'He was - and this was his originality, even, doubtless, his greatness - he was the bridge between Futurism and Cubism' (Bernard Dorival, quoted in in Futurism
(exhibition catalogue), Tate Modern, London, 2009, p. 242). Severini’s pioneering geometric compositions formed part of the artist’s fervent creative research into the language of Cubism. It was in 1916, the year of Boccioni’s death, that Severini moved decisively from Futurism to Cubism and later entered the renowned Parisian collector, dealer, and publicist Léonce Rosenberg’s celebrated Galerie de l'Effort Moderne. The gallery opened in January 1918 on 19, rue de la Baume and showcased the most important artists of French Cubism, from Gris to Braque and from Metzinger to Picasso. Severini focussed his art on what he called the ‘universal movement’ through Cubism, in which he constructed and deconstructed physical space in a rational and geometrical practice. The artist assimilated the lessons of Cubism and imbued his compositions with a formal and analytical approach, trying to achieve a geometric order through the deconstruction of elements. In the present work, numerous trompe-l’œil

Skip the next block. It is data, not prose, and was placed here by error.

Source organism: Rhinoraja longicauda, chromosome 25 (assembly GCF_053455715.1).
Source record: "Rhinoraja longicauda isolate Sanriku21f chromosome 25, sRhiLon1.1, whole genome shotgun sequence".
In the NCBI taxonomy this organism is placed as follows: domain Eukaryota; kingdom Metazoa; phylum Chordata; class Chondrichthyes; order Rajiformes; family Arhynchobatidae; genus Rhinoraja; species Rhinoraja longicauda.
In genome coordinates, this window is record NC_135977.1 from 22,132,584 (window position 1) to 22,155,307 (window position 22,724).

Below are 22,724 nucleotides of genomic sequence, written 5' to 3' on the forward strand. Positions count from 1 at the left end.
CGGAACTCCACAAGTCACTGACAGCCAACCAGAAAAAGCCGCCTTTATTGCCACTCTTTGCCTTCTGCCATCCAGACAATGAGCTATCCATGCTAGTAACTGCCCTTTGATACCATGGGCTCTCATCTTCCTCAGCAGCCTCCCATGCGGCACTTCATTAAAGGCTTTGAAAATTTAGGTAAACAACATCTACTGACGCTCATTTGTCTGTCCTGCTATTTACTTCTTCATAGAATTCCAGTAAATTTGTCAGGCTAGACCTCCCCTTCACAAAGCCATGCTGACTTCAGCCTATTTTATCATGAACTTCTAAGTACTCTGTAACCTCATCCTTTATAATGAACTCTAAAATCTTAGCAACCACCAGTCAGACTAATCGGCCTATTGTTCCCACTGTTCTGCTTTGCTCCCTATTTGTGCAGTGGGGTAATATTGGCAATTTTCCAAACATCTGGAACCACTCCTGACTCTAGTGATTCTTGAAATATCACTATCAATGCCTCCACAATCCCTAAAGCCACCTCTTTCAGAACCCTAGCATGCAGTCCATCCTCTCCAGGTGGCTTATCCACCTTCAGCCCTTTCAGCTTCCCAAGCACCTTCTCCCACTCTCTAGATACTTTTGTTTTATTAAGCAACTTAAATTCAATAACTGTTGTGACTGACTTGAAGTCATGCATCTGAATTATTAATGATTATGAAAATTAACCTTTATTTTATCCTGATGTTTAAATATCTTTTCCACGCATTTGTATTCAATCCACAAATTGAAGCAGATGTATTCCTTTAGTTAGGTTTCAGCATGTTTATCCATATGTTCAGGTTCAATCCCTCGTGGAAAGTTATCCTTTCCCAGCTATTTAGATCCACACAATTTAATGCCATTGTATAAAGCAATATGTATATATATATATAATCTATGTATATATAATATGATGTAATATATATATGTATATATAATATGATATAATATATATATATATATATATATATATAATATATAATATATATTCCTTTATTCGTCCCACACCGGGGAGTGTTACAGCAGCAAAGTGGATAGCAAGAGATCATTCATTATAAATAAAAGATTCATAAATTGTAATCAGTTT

are achieved through the use of motifs that have now become icons of cubist art: musical scores, instruments, cards and papier-collés. Abstraction
is a significant example of Severini’s practice from 1918 and was exhibited in the important exhibition in New York’s Brooklyn Museum in 1926 during the International Exhibition of Modern Art
This important work was formerly owned by the celebrated collector Gino Nibbi, born in Fermo, Italy, who moved to Melbourne in 1928 and was instrumental in bringing Modern art to Australia. It was the painter Osvaldo Licini who introduced Nibbi to the international avant-garde, and upon Nibbi’s arrival in Australia, this new cultural milieu prompted him to open the Leonardo Art Shop. Nibbi, a curious intellectual, travelled extensively, acquiring avant-garde art through his travels. It was in 1937 that he visited Berlin, Colonge and Paris. Desmond O’Grady recalls that he purchased paintings by Severini, Kisling and De Chirico and recounts the anecdote that ‘De Chirico wrote Nibbi a letter, to dupe customs officials, saying that he was making a gift but, in fact, the canvas cost 300 lire’ (Correggio Jones and the runaways, Australia, 1995, p. 81). The present work formed part of his celebrated collection and is a prime example of Severini's most iconic compositions.